Andy McLachlan persuades airgun shooters to take up HFT using their existing kit – without the need to take out a second mortgage.
I would imagine that the vast majority of airgunners reading this article already possess a gun that would be more than capable of producing the standard of accuracy required to be produced in a ‘target rifle’.
This gun does not need to cost upwards of £1,500, and very often can cost a lot less than that. It is all well and good for addicted target shooters to spend large sums of cash on acquiring a specialised piece of equipment, either scope or rifle, but for a shooter wishing to have a go for their first time in competition, it would be wiser for them to consider the purchase of something that will cost them less than the price of a half-decent used car.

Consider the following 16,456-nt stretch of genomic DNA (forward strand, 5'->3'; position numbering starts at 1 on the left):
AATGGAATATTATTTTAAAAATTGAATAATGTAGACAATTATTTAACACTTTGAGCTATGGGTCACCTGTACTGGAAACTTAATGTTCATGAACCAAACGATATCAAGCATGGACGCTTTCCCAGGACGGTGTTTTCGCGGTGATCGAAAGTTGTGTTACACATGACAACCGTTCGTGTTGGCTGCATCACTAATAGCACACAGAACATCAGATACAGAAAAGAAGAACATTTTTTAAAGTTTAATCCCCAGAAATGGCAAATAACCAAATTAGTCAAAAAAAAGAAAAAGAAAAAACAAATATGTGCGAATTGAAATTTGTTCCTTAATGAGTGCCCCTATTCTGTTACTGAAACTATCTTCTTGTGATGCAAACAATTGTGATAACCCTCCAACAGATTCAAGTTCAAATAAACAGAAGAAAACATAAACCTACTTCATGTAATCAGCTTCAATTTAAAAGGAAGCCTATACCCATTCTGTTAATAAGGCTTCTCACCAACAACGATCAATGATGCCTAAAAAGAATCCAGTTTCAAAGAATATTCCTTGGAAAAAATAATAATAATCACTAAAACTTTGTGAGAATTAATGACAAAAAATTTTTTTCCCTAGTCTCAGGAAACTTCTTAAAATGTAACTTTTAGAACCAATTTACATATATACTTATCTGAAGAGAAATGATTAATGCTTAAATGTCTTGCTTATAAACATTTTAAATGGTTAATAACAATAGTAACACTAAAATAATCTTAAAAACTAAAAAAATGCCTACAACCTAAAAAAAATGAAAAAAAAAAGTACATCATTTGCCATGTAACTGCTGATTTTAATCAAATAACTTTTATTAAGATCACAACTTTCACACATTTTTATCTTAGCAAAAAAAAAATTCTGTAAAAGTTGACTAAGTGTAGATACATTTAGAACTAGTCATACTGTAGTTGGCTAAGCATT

So what type of guns are required for Hunter Field Target? Well, all the major manufacturers produce guns that are up to the job. Rather than name them all here, I will go through the specifications of some that are able to meet the basic requirements and are capable of the standards of accuracy that are needed to be a competitive shot.
First of all, we need to consider the action itself. In the case of the PCP rifle, this will usually be a single-shot loader, and according to the price of the gun, may or may not be regulated. The regulator maximises the use of the gun’s air more effectively.
This equates to usually more shots per individual charge of air, and, more importantly for accuracy considerations, a measured amount of pressure being available for each shot.
If a gun is able to produce velocity fluctuations of less than 10 feet per second (fps), the results downrange will find it incredibly difficult, if indeed actually possible, to note any drop in point of aim.